For anyone who has been watching the incredible ‘Africa’ series on the BBC, you’ll be aware of the wonders of Africa – official or not. The African continent is incredibly diverse, supporting a range of distinct and rare wildlife in its many different landscapes. The New Seven Wonders of Africa were announced earlier this week, so let’s take a look at the incredible places that made the list!
Serengeti National Park
The largest and most famous of Tanzania’s national parks, the Serengeti is known the world over for its astounding wildlife. The Serengeti ecosystem actually extends beyond the borders of the park to include other conservation areas and reserves, including the famous Masai Mara in Kenya.
This giant area makes it possible for that most impressive of natural events – the Great Migration – to take place. Millions of wildebeest, zebra and other animals complete their circulatory migration each year in search of greener pasture, setting in motion an ecological event whose effects are felt by every level of the food chain.
Visit the Serengeti and see these amazing creatures for real!
The Ngorongoro Crater is a caldera (an ancient volcanic crater) which is some 20km wide. With a permanent water and pasture source, the crater is host to almost every species of African animal. The crater lies within the Ngorongoro Conservation Area, which itself includes highland plains, scrub bush and forests covering thousands of square kilometres.
This is prime game-viewing country, where you’re sure to see the Big Five in all their glory – and their smaller neighbours too.
The highest free-standing mountain in the world, Mount Kilimanjaro is also the highest peak in Africa, with Uhuru Peak reaching a height of 5895m. An enormous stratovolcano that began forming millions of years ago, two of its peaks are extinct, though Kibo is dormant and could erupt again.
Kili (as it is often known) is the highest mountain that tourists can climb without advanced mountain-climbing equipment or previous experience of such heights. But altitude sickness is still a major problem for many climbers, with less than half the amount of oxygen at sea level available at the summit. It’s not for the faint-hearted, but summiting Kilimanjaro will have you feeling on top of the world!
The Nile River
At 6650 km long, the Nile River is the longest river in the world. From its sources in central Africa to the Nile Delta in Egypt, the river flows through 11 countries, eventually making its way to the Mediterranean Sea. From Sudan into Egypt, the river flows through desert, and the inhabitants of this region have depended on its waters for survival since ancient times. The vast majority of Egypt’s population, and nearly all the sites of historic interest are found along the Nile’s banks.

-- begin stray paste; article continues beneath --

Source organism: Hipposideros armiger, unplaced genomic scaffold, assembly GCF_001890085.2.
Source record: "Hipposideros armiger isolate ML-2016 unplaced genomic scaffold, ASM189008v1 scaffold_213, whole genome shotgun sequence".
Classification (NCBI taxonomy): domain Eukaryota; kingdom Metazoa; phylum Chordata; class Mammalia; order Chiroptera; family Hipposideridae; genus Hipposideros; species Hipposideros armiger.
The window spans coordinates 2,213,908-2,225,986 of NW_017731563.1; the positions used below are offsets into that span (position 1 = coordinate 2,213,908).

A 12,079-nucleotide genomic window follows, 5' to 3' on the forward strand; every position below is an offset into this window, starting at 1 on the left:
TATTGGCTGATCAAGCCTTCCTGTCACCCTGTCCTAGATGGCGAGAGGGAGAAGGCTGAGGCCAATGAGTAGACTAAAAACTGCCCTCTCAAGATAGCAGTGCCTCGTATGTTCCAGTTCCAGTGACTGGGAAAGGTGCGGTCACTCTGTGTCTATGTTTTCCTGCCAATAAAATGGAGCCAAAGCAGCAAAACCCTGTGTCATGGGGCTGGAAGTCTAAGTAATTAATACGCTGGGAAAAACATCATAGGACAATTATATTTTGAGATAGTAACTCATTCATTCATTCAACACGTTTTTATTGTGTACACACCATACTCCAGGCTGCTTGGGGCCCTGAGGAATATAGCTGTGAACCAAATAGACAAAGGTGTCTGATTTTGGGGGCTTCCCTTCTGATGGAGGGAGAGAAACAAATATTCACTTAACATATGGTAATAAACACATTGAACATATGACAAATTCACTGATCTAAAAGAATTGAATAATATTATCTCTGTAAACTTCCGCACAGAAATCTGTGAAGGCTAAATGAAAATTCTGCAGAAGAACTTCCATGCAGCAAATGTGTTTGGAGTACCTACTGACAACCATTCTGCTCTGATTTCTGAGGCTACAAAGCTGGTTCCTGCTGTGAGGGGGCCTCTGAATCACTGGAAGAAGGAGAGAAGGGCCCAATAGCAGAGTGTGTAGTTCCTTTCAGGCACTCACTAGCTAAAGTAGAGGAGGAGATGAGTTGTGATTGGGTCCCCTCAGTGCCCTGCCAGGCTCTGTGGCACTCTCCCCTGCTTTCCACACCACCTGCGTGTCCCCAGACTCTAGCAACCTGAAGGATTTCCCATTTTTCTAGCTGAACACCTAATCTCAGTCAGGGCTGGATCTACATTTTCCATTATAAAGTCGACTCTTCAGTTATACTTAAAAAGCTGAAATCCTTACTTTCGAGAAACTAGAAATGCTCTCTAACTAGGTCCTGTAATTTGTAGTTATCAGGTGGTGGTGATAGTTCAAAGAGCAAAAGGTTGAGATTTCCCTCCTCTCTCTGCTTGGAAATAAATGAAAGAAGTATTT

Silt deposits from The Nile made agriculture possible for the ancient Egyptians, as the river overflowed its banks annually. It was also a convenient means of transporting goods, particularly when it came to constructing the elaborate monuments, temples and tombs that we still marvel at in modern times.
The Red Sea Reef
Known across the world as one of the best spots to go diving, the Red Sea Reef stretches over 1240 miles along the coast of Egypt, Sudan and Eritrea. Nearly 1100 species of fish call the reef home, and nearly 10% of these are only found in this region. Dive the Red Sea in Egypt!
The world’s hottest desert, The Sahara isn’t (contrary to popular belief) the world’s largest desert, coming in third after the Antarctic and The Arctic. Who knew they were deserts? Nonetheless, the Sahara is pretty darn enormous, covering most of North Africa. Temperatures here regularly exceed the 50 degree mark, and in the coldest regions at night the mercury drops to near freezing. The dunes here are enormous too, some of them reach up to 180 meters high!
See the Sahara yourself on our tours of Morocco.
The world’s largest inland delta, the waters of the Okavango Delta are teeming with life and studded with exotic islands. Produced by seasonal flooding, the deltas waters don’t flow to the sea, but are instead evaporated. When the delta swells in the peak months, it’s two to three times its regular size, drawing animals from miles around and creating one of Africa’s greatest concentrations of wildlife.
The best way to get around the Okavango Delta is in a makoro, a dug-out canoe manoeuvred through the water by local guides who ‘pole’ them through the reeds.
Find out more about these and other African natural wonders.